This month, E.B. White’s classic Charlotte’s Web is the read-aloud book for the 2nd grade. They take the book home to share with their families; the hallway is decorated with spiders and pigs. The enthusiasm shown by teachers and students alike is “T double-E double-R double-R double-I double-F double-I double C, C, C!” to quote the Goose in the novel.

I mentioned to one of the teachers that I had seen an exhibit at the Eric Carle museum in 2013. The exhibit, Some Book, Some Art: Selected Drawings by Garth Williams for Charlotte’s Web, celebrated the 60th anniversary of the novel with original illustrations by Garth Williams. They showed how the spider drawing “morphed” as a collaboration between White and Williams.

At the end of the exhibit, there was a poem that  White wrote in 1929 shortly after his marriage.  The poem’s title is “Natural History” and the first of three stanzas reads:spider

“The spider, dropping down from twig,
Unwinds a thread of his devising;
A thin, premeditated rig
To use in rising.”

The choice of words such as “devising” and “premeditated” are certainly part of any spider’s nature, but these characteristics are central to the plot the character of Charlotte devises to rescue the pig Wilber from the butcher’s block.

White also saw spiders also as loyal, spinning metaphorical connections of threads to lives as evidenced by the closing stanza:

“Thus I, gone forth, as spiders do,
In spider’s web a truth discerning,
Attach one silken strand to you
For my returning.”

While it is unlikely the 2nd graders will understand all the language of White’s poem, their experience with the character of Charlotte-her loyalty, her bravery, and her compassion- will be the silken strand that keeps them forever connected to this wonderful book.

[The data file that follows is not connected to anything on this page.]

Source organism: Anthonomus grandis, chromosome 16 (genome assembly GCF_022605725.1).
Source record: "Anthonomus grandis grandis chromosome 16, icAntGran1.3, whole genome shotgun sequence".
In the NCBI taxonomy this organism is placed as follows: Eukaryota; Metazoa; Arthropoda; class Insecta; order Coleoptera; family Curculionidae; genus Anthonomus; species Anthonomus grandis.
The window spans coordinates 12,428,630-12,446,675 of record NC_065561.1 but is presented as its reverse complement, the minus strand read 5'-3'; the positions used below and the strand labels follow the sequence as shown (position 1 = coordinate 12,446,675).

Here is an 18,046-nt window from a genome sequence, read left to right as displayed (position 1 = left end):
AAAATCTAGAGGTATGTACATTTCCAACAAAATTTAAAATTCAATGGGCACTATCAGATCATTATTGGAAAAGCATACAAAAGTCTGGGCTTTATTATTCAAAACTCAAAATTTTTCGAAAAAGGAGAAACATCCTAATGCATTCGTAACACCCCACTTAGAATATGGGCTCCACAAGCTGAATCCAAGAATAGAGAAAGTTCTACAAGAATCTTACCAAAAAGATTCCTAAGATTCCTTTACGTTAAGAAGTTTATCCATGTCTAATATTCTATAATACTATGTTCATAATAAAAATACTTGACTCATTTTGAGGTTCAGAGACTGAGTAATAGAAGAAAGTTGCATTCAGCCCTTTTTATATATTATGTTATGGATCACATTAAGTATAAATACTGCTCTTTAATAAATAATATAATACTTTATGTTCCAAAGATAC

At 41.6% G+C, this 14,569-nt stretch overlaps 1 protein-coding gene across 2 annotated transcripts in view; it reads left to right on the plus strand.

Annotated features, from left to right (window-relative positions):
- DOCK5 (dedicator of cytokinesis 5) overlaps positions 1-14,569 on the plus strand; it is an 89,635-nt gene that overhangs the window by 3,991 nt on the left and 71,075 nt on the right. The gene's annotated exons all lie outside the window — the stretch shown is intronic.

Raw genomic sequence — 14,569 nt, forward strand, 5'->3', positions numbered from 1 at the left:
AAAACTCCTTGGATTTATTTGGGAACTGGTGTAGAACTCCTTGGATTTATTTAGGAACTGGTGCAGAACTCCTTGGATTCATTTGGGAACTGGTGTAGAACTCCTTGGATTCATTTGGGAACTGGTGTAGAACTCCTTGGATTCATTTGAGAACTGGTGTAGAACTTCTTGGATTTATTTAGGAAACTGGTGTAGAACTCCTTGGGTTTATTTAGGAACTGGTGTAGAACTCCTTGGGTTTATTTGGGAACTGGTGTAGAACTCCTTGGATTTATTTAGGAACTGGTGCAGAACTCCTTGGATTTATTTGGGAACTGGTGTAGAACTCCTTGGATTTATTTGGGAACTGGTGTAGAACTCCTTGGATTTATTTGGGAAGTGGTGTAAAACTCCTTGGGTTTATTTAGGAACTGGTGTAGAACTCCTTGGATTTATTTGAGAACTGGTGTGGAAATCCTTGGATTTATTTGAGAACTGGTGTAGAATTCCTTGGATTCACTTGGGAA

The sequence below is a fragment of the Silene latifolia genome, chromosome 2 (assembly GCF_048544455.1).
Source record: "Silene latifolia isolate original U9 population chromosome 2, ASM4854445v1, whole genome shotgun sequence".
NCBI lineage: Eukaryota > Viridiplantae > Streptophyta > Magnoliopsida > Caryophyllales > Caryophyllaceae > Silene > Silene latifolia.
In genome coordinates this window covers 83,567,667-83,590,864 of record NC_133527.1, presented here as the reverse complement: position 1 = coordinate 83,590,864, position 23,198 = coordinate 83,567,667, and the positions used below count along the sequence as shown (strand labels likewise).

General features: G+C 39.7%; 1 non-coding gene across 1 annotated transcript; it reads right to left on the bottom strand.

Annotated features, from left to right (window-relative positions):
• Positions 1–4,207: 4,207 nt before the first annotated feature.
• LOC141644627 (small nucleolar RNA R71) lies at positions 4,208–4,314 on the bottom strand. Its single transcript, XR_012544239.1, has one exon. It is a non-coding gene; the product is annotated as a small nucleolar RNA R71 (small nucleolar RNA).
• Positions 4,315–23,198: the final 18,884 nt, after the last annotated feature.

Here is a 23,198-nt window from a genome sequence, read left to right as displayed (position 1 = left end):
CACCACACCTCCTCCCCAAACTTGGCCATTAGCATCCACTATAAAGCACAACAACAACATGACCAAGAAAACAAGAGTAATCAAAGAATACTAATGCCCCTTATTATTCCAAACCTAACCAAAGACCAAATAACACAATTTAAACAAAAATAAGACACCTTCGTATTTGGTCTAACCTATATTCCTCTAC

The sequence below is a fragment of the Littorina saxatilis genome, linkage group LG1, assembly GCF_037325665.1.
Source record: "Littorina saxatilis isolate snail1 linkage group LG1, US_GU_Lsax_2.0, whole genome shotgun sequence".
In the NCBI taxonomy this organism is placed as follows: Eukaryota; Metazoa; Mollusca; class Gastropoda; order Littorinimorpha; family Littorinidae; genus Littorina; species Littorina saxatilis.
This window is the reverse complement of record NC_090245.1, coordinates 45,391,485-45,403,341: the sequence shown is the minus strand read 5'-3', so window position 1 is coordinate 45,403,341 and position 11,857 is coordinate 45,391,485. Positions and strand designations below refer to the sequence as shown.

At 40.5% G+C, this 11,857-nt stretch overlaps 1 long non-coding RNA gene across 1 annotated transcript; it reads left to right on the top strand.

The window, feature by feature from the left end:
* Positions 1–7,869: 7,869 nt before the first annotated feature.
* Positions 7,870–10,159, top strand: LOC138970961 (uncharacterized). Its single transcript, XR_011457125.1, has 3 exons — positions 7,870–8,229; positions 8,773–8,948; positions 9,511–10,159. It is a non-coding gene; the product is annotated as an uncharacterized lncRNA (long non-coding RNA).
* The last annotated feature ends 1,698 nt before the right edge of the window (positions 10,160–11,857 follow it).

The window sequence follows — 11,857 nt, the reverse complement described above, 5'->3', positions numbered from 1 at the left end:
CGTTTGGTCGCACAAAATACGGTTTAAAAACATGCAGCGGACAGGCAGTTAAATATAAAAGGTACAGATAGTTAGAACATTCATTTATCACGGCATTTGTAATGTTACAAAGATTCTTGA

“When I Am 100 Years Old….”

The 100th Day of school is celebrated by students in many different ways. They will count. They will have parties.

This past week, I was walking through the first grade hallway decorated with the student statements of what will happen to each of them when they turn 100. They had carefully “aged” their portraits by wrinkling the paper. What they anticipate will happen to them at age 100 is, in a word, hilarious!

I will sleep all day.

I will live in a nursing home in Orlando.

I will have glasses.

My husband will get the food.

I will have white hair and I will live in a white house.

I will not be pretty anymore.


The Lucky Shamrock In the Hallway

St PatsBecause I grew up in a large Irish Catholic family (nine children), I am conditioned to expect to see decorations of shamrocks, pots of gold, and leprechauns every March 17th.

And because of my job, I am able to see how this tradition is being passed on in schools, even when the students are not all Irish Catholic. Schools today use St. Patrick’s Day as one way to discuss the culture heritage of this holiday in America today.